Archive for October, 2010

Web 2.0 and the democratization of science

Sunday, October 10th, 2010

Science was supposed to be all about collaboration to achieve our main goals – try to understand the basics on how organisms and cells work and use this information to aid in the wide range of diseases that affect humankind. Unfortunately, the scientific world is not all about sharing information. In fact, it was always the opposite; a big competition in which the ones with more resources get to the discoveries first and prevail. To be able to do a nice discovery in science and make it available to the whole scientific community is more difficult than anyone would imagine. Scientific journal article evaluation and peer-revision, as I already pointed in my previous blog posts, is an unfair and frustrating process that can take months and even years. There is a lot of competition and the journals are not accessible to all scientists in the world since they charge for article download. This is somehow changing with the revolution of the Web 2.0 in which there is more interaction of the individuals with the information available online. Free social media networks such as Podcasts, YouTube, innumerous blogs, Twitter, Facebook, and others have been facilitating the “spread” of the scientific discoveries faster than it was imagined let’s say 10 years ago. The current “migration” of the printed media to the virtual world is indeed facilitating the democratization of science all over the world.  Several scientific journals  that are Open Access and free of charge have emerged, so everyone is able to download articles and commentaries about specific topics. The trend is that even the more “traditional” journals will need to find ways to get revenue and become freely available so everybody can have access to “first class” scientific discoveries. This type of democratization is not necessarily new, but now it will occur faster and will affect people all over the world in an era that information is the most valuable product. In a large enterprise like science, this can make a big difference. Web 2.0 is already changing the scientific community and I hope this will positively impact in the evolution of our field and facilitate the application of our discoveries.

Popularity x Prestige in science – what matters most?

Sunday, October 3rd, 2010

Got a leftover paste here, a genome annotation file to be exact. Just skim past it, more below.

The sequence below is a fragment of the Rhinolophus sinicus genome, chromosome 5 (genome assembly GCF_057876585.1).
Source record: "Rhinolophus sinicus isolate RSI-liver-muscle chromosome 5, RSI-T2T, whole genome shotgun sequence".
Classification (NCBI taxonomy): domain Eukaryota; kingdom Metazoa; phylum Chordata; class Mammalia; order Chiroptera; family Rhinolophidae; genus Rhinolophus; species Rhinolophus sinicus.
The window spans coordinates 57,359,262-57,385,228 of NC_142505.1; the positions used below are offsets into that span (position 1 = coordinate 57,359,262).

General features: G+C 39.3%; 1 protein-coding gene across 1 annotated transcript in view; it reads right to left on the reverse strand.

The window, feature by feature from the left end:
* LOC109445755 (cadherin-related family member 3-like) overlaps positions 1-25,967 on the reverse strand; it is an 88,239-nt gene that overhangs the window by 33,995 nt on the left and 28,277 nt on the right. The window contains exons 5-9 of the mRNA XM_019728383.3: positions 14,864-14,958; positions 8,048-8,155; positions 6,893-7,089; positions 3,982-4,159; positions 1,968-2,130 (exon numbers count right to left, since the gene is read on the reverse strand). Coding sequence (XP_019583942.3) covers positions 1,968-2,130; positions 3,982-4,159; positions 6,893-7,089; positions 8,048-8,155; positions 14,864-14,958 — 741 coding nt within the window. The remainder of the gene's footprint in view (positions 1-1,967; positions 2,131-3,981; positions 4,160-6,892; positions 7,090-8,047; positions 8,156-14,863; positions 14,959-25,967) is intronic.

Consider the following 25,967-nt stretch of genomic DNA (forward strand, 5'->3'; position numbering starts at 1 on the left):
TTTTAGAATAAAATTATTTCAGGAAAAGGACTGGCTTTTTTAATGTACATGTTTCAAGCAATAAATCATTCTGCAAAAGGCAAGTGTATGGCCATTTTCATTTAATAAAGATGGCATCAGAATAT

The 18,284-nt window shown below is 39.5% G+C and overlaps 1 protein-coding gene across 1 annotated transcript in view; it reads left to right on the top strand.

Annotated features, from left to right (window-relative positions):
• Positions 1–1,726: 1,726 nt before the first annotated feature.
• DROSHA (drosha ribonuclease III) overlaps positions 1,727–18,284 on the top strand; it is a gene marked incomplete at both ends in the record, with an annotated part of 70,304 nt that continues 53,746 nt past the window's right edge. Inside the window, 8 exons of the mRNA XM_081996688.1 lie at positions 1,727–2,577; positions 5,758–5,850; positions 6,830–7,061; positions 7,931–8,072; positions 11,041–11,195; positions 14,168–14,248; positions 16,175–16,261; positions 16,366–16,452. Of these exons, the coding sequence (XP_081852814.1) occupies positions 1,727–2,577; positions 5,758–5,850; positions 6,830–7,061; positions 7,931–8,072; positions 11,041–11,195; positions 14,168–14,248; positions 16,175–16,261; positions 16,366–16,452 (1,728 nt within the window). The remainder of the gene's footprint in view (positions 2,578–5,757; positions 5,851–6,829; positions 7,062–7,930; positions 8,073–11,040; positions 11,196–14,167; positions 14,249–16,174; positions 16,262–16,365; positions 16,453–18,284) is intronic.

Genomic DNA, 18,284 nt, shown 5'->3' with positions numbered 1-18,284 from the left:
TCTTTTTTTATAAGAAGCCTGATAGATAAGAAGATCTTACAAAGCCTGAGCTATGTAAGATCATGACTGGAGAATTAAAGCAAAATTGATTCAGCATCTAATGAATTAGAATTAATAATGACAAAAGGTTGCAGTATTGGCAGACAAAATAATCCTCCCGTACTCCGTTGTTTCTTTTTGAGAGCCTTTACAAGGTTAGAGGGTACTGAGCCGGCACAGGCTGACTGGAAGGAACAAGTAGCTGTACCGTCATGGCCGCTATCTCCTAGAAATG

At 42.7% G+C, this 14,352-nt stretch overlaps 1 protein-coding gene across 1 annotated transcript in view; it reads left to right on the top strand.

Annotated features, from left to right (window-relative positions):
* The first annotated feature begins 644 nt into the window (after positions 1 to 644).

In my last blog article I wrote that science is in a moment of “transformation” like any other field mainly because of the Web 2.0 revolution – which implies that the user has the power to insert and delete whatever he wants in websites, mainly social networks and information sites such as Wikipedia, Facebook, blogs, and etc. Society is dealing with a lot of privacy issues concerning these new internet advances. Some people think this is not a good sign, however any evolving field brings good and “evil” outcomes and society has to deal with it. In its early years, for example, the company Google stated that they would never play “evil” and collect private data from people using their search engine. It looks like this is not the case now that we know they are facing some problems with privacy, especially in China and in Europe. In the same fashion, Facebook faces increasing privacy issues and problems. Anyway, the point of this new blog article is focused in the scientific field. The point is that our research and reputation (and by our I mean every scientist in the world) is basically measured by the research we do. This means that if we can get our results to be published in high impact scientific journals our “prestige” in the scientific community will be good. The Impact Factor or IF of a journal was developed by Eugene Garfield of the Institute for Scientific Information (ISI) and it has been the main method to determine the impact of a scientific research discovery. However, in the “Google age” we have been facing a very interesting trend which is the fact that the search results or ranking that Google gives for a specific article or journal is different from the IF calculated by ISI. This is explained by the fact that these two sources use different methods and algorithms to calculate the impact of articles and  journals. It is clear now that “popularity” that Google searches gives us does not overlap with the IF provided by ISI. The conclusion is that we need to come up with different methods to calculate the impact factor of research discoveries and journals. In that regard, currently available methods for evaluation of the quality of scientific papers and status are undergoing a profound re-evaluation. The question now is what matters most? Popularity or Prestige? A recent article is proposing a formula for this complicated issue (for more details see: “Impact Factor Page Rankled” by Hascall, Bollen and Hanson, 2007). A new formula that takes into account the algorithm from Google for web searches and the IF from ISI can be combined in a very elegant manner. Larry Page, one of the Google founders published the algorithm (see article: “The anatomy of a large-scale hypertextual Web search engine” by Brin and Page, 1998) they use in Google Search Engine. The ranking used by IF is mainly based in their own method for calculation which evaluates the number of citations a journal receives over a 2 year period divided by the number of research papers and reviews published in that journal. It is becoming clear that as the scientific material becomes available for free download in the Web 2.0 era with Open Access Journals popping up everywhere, and hence become searchable through Google, our perception of article popularity will change as a result of the recently suggested  Page Rankled and not the IF alone. I am quite sure that a new revolution in the journal and article classification industry has already started. Now we just need to search our articles using Google and see how popular they are independent in which journal they were published in…